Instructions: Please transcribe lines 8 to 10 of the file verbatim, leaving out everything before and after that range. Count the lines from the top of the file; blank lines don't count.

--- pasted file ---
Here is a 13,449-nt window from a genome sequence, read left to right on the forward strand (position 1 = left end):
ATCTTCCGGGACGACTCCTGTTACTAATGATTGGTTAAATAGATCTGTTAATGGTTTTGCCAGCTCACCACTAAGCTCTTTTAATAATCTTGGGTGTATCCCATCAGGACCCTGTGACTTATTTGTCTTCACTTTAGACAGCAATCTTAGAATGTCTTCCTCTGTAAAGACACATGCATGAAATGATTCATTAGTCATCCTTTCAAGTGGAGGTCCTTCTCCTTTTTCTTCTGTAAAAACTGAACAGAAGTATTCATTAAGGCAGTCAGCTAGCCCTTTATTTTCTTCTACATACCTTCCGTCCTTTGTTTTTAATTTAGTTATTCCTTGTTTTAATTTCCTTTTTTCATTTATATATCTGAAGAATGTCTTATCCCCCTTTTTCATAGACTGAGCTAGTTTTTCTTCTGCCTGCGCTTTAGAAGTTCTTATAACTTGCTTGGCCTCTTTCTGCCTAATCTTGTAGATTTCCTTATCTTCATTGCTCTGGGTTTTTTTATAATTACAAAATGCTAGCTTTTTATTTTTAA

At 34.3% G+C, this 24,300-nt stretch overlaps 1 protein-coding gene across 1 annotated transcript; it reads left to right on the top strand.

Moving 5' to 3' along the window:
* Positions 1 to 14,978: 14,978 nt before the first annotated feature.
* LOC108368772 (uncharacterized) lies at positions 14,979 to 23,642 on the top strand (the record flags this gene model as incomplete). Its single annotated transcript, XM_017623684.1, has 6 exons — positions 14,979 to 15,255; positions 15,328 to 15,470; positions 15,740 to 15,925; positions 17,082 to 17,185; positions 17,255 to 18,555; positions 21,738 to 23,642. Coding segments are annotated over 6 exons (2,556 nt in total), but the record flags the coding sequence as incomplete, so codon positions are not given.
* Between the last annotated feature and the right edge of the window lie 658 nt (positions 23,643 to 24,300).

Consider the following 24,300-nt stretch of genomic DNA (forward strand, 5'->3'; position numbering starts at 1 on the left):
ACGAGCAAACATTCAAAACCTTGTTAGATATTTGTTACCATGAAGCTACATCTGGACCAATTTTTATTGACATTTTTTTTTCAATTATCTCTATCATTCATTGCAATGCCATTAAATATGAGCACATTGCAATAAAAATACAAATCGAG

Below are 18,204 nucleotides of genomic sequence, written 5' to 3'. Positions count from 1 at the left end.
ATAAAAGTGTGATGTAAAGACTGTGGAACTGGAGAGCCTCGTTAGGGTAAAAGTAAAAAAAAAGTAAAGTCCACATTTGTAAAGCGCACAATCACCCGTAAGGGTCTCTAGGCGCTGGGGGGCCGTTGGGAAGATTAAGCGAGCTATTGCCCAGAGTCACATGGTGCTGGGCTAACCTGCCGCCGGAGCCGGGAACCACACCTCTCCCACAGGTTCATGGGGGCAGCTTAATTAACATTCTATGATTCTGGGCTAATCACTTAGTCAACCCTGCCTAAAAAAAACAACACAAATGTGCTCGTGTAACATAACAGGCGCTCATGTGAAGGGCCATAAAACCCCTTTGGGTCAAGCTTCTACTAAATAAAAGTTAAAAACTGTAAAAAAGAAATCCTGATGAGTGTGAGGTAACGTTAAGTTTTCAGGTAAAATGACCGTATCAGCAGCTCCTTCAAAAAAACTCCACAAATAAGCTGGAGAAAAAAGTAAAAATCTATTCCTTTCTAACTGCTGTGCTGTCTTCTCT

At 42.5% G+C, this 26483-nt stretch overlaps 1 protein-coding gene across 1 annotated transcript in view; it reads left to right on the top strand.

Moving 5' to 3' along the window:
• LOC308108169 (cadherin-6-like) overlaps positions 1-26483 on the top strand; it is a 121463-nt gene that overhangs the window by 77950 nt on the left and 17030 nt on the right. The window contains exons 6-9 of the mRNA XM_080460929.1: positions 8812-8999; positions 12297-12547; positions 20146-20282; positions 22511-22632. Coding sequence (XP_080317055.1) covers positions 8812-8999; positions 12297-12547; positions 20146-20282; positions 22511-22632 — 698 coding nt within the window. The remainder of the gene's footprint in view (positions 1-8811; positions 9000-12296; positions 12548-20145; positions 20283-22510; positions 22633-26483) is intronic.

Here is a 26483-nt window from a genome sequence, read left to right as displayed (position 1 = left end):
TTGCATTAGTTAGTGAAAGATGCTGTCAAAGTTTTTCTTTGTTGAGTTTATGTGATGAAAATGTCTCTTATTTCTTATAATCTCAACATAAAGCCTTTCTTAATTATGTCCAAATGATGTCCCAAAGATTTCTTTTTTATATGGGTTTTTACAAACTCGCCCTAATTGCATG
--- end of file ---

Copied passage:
Consider the following 24,300-nt stretch of genomic DNA (forward strand, 5'->3'; position numbering starts at 1 on the left):
ACGAGCAAACATTCAAAACCTTGTTAGATATTTGTTACCATGAAGCTACATCTGGACCAATTTTTATTGACATTTTTTTTTCAATTATCTCTATCATTCATTGCAATGCCATTAAATATGAGCACATTGCAATAAAAATACAAATCGAG

Below are 18,204 nucleotides of genomic sequence, written 5' to 3'. Positions count from 1 at the left end.